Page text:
Coppersmiths, herbal tea with jam and quatab

1041 Reviews

Star Travel Rating

3/5

Review type

Things to do

Location

Date of travel

June, 2023

Product name

Lahij Village

Product country

Azerbaijan

Product city

Lahij

Travelled with

Couple

Reasons for trip

Culture/Sightseeing

We visited Lahij, a pretty village famous for its Persian-based dialect and traditional coppersmiths, whilst travelling between the Azerbaijan capital, Baku, and Gabala.

Having turned off the main highway for the 19km drive to Lalij, we stopped at the Zarnava Suspension Bridge. Although originally designed to help villagers reach the hamlet of Zarnava, it’s now mainly used by selfie-snapping tourists, and we duly paid 2 Manat each (£1) for our photo opportunity. However, we weren’t tempted by a horse ride or the souvenir stalls selling dried herbs and lavash turshu, pickled fruit pancakes.

We continued our drive along a spectacularly narrow track with the Greater Caucasus mountains on one side and a steep drop on the other, with a wide dried-up riverbed below.

As the village is pedestrianised, we parked, declined the offer of yet another horse ride, and walked along a cobbled street into the centre. The population is around 2,000, and at 1211m above sea level, with the river running below it, there were lots of taps running to ease the water level.

We stopped at a coppersmith’s workshop where a man was beating a pot and having asked an innocent question about the various colours used in the decoration, there was a long and complicated explanation which our guide translated. At one point the craftsman went into the back for a piece of tin which is melted and used to coat the interior of the pots, giving us the opportunity for a few surreptitious photographs.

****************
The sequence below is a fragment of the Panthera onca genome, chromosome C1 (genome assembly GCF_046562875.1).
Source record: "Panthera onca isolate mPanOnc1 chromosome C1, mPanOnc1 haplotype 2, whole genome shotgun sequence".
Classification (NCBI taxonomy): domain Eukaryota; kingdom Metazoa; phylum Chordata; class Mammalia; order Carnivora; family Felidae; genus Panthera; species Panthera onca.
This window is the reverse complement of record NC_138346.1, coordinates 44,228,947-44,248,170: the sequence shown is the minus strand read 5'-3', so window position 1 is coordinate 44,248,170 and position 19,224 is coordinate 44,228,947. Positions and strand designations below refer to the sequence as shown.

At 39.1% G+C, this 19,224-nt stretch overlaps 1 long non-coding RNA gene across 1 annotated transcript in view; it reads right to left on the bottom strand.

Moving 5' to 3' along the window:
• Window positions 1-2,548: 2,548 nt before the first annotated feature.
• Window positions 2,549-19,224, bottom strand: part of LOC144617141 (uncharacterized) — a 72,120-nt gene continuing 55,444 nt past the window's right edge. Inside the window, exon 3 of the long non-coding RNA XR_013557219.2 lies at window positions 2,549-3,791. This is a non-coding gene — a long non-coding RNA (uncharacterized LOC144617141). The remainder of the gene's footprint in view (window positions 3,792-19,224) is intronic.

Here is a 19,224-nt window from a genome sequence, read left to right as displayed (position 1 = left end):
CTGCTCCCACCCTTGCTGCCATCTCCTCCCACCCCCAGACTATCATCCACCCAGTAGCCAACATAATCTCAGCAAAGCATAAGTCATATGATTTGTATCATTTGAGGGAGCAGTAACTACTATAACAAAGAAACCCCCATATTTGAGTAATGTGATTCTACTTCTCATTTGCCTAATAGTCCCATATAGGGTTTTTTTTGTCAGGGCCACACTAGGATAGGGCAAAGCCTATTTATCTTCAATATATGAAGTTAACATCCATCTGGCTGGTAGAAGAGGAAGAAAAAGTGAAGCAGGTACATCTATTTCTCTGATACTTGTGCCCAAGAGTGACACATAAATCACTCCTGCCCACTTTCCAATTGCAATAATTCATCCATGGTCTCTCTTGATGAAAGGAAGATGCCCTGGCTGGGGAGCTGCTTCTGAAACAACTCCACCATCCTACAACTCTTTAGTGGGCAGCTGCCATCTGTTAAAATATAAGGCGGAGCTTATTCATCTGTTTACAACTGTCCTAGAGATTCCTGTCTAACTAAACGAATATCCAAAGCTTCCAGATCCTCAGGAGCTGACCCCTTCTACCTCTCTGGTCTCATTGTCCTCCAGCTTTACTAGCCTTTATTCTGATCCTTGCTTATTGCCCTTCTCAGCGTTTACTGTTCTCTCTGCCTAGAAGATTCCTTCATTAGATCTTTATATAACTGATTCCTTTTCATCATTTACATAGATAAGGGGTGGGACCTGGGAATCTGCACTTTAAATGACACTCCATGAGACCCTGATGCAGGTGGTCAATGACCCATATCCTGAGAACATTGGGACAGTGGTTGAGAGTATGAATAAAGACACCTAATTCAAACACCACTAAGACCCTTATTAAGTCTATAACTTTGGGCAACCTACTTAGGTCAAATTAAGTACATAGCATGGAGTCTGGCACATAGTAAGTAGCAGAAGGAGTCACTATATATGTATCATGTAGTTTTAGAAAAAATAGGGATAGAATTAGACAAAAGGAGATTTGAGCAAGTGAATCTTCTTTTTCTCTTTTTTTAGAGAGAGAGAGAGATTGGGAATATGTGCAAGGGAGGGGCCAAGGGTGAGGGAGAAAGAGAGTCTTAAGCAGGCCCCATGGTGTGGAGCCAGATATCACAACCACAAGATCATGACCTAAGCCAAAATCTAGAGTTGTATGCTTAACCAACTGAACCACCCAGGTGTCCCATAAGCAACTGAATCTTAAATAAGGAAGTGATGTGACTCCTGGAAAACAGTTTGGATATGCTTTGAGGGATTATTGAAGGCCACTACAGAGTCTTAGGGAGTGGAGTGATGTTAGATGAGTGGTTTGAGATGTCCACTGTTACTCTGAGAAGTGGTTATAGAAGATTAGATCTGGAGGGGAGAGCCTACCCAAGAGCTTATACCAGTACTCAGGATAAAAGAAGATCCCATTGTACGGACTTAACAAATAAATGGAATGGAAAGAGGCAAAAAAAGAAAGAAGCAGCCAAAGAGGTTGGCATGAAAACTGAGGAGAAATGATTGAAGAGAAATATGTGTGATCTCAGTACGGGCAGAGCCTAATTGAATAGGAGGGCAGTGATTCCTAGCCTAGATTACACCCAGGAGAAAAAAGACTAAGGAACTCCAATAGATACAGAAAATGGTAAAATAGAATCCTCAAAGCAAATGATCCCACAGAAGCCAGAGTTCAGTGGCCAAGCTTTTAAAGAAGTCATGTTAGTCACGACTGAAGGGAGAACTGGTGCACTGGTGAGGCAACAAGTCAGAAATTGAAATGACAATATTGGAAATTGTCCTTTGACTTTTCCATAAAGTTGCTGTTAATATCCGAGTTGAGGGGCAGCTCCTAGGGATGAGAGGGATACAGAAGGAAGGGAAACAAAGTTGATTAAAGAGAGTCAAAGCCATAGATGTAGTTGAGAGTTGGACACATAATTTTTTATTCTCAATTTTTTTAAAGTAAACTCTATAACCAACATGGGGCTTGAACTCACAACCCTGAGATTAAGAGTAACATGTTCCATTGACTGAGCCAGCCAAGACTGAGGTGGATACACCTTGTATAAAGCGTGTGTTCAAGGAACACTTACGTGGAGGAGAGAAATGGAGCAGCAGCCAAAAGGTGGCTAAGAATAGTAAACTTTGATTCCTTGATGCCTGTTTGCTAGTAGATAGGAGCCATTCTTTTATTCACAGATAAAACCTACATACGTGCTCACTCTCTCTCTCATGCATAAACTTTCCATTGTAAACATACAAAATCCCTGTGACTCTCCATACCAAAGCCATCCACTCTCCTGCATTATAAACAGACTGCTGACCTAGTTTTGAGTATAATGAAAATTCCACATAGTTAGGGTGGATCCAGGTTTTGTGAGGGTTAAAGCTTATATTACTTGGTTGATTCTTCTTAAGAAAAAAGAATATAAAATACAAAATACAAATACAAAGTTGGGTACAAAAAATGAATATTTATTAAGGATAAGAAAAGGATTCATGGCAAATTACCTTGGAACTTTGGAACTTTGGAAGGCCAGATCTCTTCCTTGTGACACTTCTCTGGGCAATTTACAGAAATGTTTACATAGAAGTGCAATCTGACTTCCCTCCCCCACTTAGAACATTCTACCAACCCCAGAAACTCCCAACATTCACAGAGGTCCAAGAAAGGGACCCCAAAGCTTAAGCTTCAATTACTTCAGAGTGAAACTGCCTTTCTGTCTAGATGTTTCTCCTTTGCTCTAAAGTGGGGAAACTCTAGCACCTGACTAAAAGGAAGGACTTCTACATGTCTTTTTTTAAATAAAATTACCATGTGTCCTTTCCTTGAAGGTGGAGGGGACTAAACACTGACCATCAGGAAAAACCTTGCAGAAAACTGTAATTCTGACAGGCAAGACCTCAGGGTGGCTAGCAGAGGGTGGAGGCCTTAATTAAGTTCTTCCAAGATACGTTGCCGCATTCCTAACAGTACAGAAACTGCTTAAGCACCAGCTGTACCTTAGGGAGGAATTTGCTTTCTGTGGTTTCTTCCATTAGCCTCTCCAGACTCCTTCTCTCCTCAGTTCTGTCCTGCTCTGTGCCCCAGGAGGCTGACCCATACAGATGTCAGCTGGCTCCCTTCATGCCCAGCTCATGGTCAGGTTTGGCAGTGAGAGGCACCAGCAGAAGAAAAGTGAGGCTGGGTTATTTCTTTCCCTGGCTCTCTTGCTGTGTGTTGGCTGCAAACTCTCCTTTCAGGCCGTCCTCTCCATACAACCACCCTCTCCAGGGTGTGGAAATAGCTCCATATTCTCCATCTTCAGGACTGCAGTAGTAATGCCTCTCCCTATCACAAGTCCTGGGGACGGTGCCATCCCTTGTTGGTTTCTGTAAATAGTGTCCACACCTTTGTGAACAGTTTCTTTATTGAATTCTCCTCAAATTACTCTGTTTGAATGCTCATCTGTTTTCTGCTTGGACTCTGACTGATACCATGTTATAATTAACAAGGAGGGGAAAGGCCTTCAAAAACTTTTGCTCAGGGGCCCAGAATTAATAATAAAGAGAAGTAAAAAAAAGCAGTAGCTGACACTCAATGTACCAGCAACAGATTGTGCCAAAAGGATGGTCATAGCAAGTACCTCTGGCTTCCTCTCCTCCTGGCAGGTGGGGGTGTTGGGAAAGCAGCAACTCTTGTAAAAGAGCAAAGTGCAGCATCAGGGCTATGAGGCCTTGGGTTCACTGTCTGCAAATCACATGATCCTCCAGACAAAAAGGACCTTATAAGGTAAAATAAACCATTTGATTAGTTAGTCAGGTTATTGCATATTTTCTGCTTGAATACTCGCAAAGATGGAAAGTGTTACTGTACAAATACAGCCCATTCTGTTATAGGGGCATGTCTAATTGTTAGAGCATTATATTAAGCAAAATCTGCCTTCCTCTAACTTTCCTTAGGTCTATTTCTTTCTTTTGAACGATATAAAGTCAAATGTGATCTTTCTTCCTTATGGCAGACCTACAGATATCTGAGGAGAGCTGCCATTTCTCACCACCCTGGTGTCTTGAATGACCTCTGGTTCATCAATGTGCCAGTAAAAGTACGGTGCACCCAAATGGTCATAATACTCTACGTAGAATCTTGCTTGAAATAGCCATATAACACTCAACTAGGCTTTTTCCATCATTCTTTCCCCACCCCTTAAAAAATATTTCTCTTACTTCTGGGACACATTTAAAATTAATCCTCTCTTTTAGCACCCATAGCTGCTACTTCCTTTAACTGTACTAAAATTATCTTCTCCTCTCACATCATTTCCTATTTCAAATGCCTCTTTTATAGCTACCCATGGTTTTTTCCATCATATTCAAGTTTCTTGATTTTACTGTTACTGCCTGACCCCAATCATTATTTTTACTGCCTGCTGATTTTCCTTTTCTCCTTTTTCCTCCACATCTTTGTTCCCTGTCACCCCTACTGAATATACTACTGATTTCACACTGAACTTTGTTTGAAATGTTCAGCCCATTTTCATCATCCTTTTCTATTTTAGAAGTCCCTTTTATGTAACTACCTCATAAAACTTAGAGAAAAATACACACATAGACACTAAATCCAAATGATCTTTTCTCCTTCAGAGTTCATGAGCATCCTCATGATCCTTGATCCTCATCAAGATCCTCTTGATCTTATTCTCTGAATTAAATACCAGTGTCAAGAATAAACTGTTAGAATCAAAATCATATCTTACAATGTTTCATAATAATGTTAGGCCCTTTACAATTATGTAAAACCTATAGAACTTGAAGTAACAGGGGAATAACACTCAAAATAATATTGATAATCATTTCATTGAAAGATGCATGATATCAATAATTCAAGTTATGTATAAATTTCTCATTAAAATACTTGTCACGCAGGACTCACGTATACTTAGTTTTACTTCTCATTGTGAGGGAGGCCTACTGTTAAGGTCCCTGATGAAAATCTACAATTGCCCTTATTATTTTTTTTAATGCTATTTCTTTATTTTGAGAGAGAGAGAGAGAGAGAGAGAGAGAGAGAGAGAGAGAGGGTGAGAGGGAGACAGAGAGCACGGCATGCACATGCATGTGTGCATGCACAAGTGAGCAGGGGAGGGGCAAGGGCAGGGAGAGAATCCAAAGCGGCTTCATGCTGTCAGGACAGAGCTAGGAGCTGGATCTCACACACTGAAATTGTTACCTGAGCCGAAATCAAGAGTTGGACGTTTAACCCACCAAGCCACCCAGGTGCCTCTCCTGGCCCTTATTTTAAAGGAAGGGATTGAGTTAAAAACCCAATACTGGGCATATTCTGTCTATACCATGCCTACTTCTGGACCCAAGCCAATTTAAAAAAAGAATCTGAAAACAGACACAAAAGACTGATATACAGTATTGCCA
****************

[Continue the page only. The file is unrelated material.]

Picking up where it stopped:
The village is now on the tourist route, and there were lots of souvenir shops and stalls, selling both a wide range of mountain herbs in various colours and Chinese made jewellery.

At the end of the village, we stopped at The Old Tea House to try herbal tea. We had three pots: the first, a vivid orange, was a secret blend of 19 herbs; another was flavoured with thyme and lemon in colour; whilst the third was lavender in both taste and colour. These were drunk Azeri style, by putting jam (walnut and rose flavours) in our mouth before sucking our tea through it.

Tea tasting over, we continued walking to a partially derelict 72 room house built from river stone, right on the river’s edge which is thought to be 300 years old. Nearby was the Badavun Mosque, built in 1791 and restored in 2021 when gold coins were found underneath, which may have belonged to the builder of the original mosque. As it was a village mosque, it was relatively simple, with room for 200 praying on the jigsaw of rugs, and with a wooden roof instead of ornate cupola. The original stones could be seen underneath a glass cover, and on the left hand side of the entrance was the grave of one of the previous Mosque akhunds or spiritual leader.

Before leaving we stopped at a small café to eat qutab, a thin semicircular folded bready pancake lightly stuffed with minced meat. These were being prepared to order in the garden where a lady expertly rolled out pieces of dough until they were incredibly thin. Cold, pre-cooked minced beef was placed in half of it before it was folded over, sealed, patted down and cooked for a short time on a very hot stone. We were then shown how to sprinkle sumac down the middle before rolling it up into a wrap. These were eaten with glasses of salty, watered-down yoghurt.

Unfortunately, the Lahij Museum of Local History, located in a former mosque, was closed and we continued on our journey feeling slightly nauseous from the combinations of food and drinks.

Helen Jackson

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